Mayor de Blasio is no fan of cluster site housing for the homeless – where companies rent apartments, loan them to those needing housing and technically help those temporary tenants find jobs and regular housing. Since 2004, when Bloomberg launched this program (following a similar program of Giuliani’s) the city has been paying twice as much rent for the homeless than it would otherwise cost. If rent goes for $1,500 on average, apartments for the homeless cost the city about $3,000.
So, as reported in the New York Times yesterday, Lilliam Barrios-Paoli, deputy mayor for Health and Human Services, is cutting down what the city is going to pay these companies, some of them nonprofits, to do what they’ve been doing. And one of them, Aguila Inc., is threatening evict homeless tenants they’re responsible for, outraging Barrios-Paoli.
I covered this issue, including Aguila, extensively for the Bronx Bureau of City Limits a year ago and in April. Almost no “homeless” tenant I interviewed said the cluster site process was helping them find work, or secure other regular apartments. De Blasio can’t get rid of cluster site all at once but it other efforts may follow. Meanwhile, whether this administration is able to find other companies who will take less money for the same role – while doing it all better – remains to be seen.
Even though this isn’t front-page news now, and elected officials have had little or anything to say about it (both of these things should be occurring), how the city’s efforts to diminish the cluster-site program is very Bronx relevant. It’s the second smallest borough, but it has about 135 of the 230 — more than half — cluster-site buildings in the city.
Harry Bubbins, head of the Friends of Brook Park, lays out his position on why the city’s financial support of FreshDirect taking over a chunk of the south Bronx’s waterfront has gotta go.. He calls on Bronx Borough President Ruben Diaz, Jr. to get back to his previous positions and on Mayor de Blasio to follow his current ones.
Beginning last night, Bronx Times broke a story that Montefiore is merging with Yeshiva University’s Einstein College of Medicine. Montefiore announced it today, the paper just reported.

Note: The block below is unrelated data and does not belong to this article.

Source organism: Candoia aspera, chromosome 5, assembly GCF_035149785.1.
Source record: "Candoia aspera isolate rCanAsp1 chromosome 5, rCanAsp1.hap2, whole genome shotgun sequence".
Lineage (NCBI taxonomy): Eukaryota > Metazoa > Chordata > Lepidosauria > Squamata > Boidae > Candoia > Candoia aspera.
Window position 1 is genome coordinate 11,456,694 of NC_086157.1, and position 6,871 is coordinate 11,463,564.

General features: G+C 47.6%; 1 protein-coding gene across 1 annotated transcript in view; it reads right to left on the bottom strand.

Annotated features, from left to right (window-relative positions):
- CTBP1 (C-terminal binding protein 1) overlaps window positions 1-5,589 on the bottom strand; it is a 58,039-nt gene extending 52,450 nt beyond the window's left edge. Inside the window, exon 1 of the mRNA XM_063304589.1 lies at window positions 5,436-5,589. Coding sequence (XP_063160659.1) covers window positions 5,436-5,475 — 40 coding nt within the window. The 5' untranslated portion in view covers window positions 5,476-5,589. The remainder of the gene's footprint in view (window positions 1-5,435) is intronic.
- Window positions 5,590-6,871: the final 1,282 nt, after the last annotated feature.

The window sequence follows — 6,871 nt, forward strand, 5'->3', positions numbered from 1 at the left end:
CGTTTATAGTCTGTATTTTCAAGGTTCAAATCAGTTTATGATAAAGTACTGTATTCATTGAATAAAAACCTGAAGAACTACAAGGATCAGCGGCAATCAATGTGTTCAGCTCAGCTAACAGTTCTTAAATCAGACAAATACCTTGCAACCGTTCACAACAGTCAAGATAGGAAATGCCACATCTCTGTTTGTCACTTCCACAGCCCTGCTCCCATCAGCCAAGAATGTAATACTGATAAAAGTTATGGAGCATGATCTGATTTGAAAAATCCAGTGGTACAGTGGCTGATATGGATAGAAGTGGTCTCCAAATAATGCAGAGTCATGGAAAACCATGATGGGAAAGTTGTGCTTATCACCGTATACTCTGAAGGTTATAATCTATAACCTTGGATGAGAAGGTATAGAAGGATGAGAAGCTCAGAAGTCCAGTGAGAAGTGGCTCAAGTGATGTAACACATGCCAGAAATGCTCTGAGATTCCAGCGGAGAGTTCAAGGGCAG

Do you want the Citi Bike program up and running — uh, biking — in the Bronx?
Think the Bronx is, or was ever, in tough shape? It certainly was, especially in the 70s and 80s, but that seems like nothing compared to what Detroit is going through now. What do you think?
Anyone with kids in city schools knows how limited or completely absent sports and phys ed are in public schools. Jim Dwyer focuses on this issue in the Bronx.
Norwood News reports on the 52nd Precinct cracking down on barbecuing in local parks. Community orgs are doing the same.
Arthur Avenue, the Bronx’s (better) Little Italy, is now home to a new Latin fusion joint, reports Bronx News 12.
Good morning! As some of you may have noticed, Morning Matters is not an everyday thing at this point. I do it whenever I have time in the morning. Here, though, are some interesting nuggets you probably won’t find with a routine “Bronx” Google search.
As Bob Kappstatter reported on Bronx Matters in a previous post, Luis Sepulveda is ramping up a campaign to fill Peter Rivera’s Assembly seat when he becomes state Labor commissioner. Sepulveda now has a one-page website up, with a letter that addresses readers as “constituents,” (a little premature since they won’t be actually be his constituents unless his elected to represent them in the state legislature). The rest of the web site appears to be under construction but a tab titled “To NYS Assembly page” inexplicably leads to the website of Queens Assemblyman Fernando Moya.
The Center for Working Families has released a report on the campaign contributions of former State Senator Pedro Espada, who is currently on trial for allegedly stealing money from the Soundview Healthcare Network, which he founded and managed. Among the report’s findings are that Espada’s fundraising increased sixfold when he became chairman of the Housing Committee and that only 3(!) of those contributions came from within his district.
Daniel Beekman drills down a bit into Census data to find that many more Manhattanites have moved to the Bronx in the last decade, but that may not at all signal gentrification, as many of those intra-city migrants were at or near the poverty level. For more on the controversy concerning whether the south Bronx is gentrifying, which was a hot topic on Bronx Matters last week, click here.
The Riverdale Press reports that the top offender on Public Advocate Bill de Blasio’s “worst landlord” list is Riverdale resident Josh Neustein, who owns several violation-plagued buildings. Neustein said his “estranged sister,” Amy Neustein made false reports to the city’s housing agency and its Department of Investigation. But she says she is backed up by tenants complaints and the city’s own work examining those complaints. Earlier this month, Amy Neustein wrote this piece for City Limits explaining why she was shining the light on her brother’s work as a landlord.